March 16, 2011 in Business

Dip in markets seen as short-term issue

Japan’s economic upheaval unlikely to upend globe
Erika Kinetz Associated Press
 
Associated Press photo

A man walks past a stock price board in a street Tuesday in Tokyo. Japan’s Nikkei stock index fell nearly 11 percent during the unfolding nuclear crisis before rebounding in early trading today.
(Full-size photo)

Japan’s earthquake and nuclear crisis have put pressure on the already fragile global economy, squeezed supplies of goods from computer chips to auto parts and raised fears of higher interest rates.

The disaster frightened financial markets from Tokyo to Wall Street on Tuesday. Japan’s Nikkei average lost nearly 11 percent, and the Dow Jones industrials fell so quickly after the opening bell that the stock exchange invoked a special rule to smooth volatility.

Yet the damage to the U.S. and world economies is expected to be relatively moderate and short-lived. Oil prices are falling, helping drivers around the world. Japan’s stock market rebounded in early trading today; the Nikkei 225 index gained more than 6 percent before ending its morning session up 4.4 percent. And the reconstruction expected along Japan’s northeastern coast could even provide a jolt of economic growth.

A weaker Japanese economy could help ease global commodity prices because Japan is a major importer of fuel, agricultural products and other raw materials, notes Mark Zandi, chief economist at Moody’s Analytics.

Even “assuming a drastic scenario,” Bank of America economist Ethan Harris estimates, the disaster would shave just 0.1 percentage point off global economic growth – to 4.2 percent this year.

“Japan has not been an engine of global or Asian growth for some time,” says Nariman Behravesh, chief economist at IHS Global Insight. “This means that the impact of much lower Japanese growth on the world economy will be probably limited and small.”

Japan’s contribution to the world’s economy fell from 18 percent in 1995 to 9 percent in 2010, according to CLSA. And the area hardest hit by the quake accounts for just 6 percent to 7 percent of Japan’s output, about half as much as the area hit by the 1995 Kobe quake, the Organization for Economic Cooperation and Development estimates.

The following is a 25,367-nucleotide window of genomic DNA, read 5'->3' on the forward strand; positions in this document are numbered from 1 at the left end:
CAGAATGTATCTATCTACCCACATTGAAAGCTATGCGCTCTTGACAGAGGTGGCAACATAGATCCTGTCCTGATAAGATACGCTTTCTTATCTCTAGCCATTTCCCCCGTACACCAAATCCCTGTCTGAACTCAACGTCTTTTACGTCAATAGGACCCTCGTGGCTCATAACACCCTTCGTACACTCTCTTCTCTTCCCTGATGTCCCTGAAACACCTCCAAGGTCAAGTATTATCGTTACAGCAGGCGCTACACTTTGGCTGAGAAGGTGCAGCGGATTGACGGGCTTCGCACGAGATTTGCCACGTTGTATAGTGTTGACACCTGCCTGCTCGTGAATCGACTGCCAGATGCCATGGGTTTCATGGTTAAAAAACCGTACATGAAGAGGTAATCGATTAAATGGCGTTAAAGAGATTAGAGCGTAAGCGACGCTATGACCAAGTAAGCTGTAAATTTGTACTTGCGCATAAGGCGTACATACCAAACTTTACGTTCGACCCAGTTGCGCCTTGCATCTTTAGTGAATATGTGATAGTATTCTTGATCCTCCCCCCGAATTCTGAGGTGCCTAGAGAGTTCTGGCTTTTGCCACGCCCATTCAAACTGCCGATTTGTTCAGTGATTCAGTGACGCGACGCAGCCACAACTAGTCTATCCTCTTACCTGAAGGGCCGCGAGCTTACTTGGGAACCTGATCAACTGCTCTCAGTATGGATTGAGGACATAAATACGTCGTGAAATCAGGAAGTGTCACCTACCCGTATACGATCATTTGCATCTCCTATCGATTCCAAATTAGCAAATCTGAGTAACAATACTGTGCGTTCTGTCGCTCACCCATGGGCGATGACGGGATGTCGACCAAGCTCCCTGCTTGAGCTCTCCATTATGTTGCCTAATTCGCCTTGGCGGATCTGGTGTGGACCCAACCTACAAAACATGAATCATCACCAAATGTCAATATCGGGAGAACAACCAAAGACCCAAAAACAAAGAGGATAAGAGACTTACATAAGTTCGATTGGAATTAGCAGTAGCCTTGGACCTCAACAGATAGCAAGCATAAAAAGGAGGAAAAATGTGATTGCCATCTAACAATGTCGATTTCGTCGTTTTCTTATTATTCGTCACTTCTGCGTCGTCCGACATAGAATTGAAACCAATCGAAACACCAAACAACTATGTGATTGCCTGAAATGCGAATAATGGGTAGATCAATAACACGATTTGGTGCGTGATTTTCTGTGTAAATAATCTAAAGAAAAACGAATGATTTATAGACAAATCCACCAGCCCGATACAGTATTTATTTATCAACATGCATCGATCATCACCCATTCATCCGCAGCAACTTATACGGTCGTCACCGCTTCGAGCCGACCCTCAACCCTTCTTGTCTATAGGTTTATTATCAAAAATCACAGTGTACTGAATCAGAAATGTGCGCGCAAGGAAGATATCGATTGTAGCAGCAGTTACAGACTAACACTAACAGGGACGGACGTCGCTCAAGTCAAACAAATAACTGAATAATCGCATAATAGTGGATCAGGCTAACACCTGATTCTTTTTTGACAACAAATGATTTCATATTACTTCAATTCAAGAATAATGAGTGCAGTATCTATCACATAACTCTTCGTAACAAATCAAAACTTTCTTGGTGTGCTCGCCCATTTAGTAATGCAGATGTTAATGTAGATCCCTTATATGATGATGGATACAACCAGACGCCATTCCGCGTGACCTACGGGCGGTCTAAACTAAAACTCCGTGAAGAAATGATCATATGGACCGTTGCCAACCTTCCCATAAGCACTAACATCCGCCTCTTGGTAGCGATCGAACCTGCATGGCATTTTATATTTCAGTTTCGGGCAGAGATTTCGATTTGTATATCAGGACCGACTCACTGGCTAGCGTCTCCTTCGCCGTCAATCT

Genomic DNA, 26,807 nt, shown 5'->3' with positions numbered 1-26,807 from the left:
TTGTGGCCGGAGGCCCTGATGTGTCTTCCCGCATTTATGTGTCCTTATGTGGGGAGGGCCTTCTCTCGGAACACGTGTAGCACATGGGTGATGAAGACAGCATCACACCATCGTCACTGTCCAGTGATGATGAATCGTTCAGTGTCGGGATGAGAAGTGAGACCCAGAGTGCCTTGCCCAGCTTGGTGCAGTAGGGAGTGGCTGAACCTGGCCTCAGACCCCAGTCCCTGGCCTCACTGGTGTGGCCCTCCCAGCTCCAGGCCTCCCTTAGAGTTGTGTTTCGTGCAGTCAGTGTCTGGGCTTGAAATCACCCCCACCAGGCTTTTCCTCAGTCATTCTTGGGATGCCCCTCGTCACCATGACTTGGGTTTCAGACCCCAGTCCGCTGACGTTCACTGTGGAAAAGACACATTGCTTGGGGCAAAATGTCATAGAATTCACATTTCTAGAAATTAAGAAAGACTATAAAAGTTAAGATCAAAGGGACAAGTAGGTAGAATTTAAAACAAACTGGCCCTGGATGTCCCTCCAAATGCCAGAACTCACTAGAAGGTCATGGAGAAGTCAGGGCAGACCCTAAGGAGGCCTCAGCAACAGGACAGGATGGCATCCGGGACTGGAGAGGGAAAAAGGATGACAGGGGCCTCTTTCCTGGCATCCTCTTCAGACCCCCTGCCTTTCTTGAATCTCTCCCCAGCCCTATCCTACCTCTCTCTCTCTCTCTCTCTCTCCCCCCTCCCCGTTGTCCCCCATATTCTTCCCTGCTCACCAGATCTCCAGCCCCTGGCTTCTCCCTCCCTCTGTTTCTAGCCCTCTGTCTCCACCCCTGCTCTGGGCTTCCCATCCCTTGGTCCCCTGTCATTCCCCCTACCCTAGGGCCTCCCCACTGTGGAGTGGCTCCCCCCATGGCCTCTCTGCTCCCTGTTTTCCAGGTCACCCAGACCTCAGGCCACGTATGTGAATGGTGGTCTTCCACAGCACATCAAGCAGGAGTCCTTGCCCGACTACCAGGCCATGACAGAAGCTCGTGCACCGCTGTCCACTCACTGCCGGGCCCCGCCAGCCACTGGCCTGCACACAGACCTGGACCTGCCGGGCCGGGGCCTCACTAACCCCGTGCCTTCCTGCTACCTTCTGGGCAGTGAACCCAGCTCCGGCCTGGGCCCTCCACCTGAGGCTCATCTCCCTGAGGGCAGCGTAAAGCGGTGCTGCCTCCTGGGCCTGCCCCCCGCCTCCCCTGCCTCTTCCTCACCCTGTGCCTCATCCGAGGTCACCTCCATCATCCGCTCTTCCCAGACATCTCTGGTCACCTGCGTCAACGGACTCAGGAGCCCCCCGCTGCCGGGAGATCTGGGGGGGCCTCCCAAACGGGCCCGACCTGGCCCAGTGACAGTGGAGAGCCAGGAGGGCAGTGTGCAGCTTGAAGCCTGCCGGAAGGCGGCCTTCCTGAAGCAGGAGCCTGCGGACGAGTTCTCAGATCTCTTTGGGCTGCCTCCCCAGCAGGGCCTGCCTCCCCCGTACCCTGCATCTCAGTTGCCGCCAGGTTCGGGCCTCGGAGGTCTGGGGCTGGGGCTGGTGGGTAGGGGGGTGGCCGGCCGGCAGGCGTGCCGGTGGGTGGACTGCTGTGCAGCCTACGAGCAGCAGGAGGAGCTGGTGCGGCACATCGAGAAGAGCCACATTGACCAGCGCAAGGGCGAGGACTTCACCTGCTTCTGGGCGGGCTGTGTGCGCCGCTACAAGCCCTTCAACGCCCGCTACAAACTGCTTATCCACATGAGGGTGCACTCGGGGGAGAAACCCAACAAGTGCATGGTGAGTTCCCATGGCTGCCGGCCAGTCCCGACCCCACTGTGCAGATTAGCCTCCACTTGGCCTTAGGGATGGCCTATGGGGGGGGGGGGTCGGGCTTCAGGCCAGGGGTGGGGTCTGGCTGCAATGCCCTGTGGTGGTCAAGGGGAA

After previous catastrophes, Japan has proved resilient. After the Kobe quake, manufacturers returned to normal production levels within 15 months, according to the CLSA. Four in every five shops were back open in a year and a half. All told, Japan’s comeback defied dire warnings that it would take a decade to rebuild.

For now, though, the latest quake, the resulting tsunami and the threat of contamination from a damaged nuclear plant have spooked financial markets. Investors are fretting about the effects on companies around the world. Japan, the world’s third-largest economy, accounts for about 10 percent of U.S. exports.

Stocks Tuesday plunged 5 percent in Germany and 4 percent in France.

Autos and auto parts make up more than one-third of U.S. imports from Japan. As a result, shutdowns of Japanese auto factories could disrupt production at U.S. plants owned by Japanese automakers.

At the same time, some U.S. auto parts makers could benefit if Japanese plants in the United States substitute U.S. parts for those they usually get from Japan, Behravesh says.

A big wild card is the fate of Japan’s damaged nuclear power plants.

“If the nuclear crisis turns into a full-blown catastrophe, then the negative effect on growth this year will be much larger,” Behravesh says.

Another unknown is the impact of the disruptions to Japan’s power supplies. Behravesh estimates about 10 percent of Japan’s electricity generation could be off line for several months. If so, that would disrupt steel, auto and other production.

Investors fear that Japan will struggle to finance reconstruction, which is expected to cost the government at least $200 billion. The Japanese government’s debt is already an alarming 225 percent of the country’s economic output.

Some worry that Japan will sell some of its vast holdings of U.S. government debt to raise money. Doing so would push the prices of U.S. Treasury bonds down and yields up, raising U.S. interest rates.

But Treasury Secretary Timothy Geithner on Tuesday dismissed fears of a Japanese fire sale of Treasury debt.

“Japan is a very rich country and has a high savings rate,” he said. It “has the capacity to deal not just with the humanitarian challenge but also the reconstruction challenge they face ahead.”

What’s more, the Bank of Japan has been buying Treasurys and other assets as it pumps money into the financial system to restore calm.


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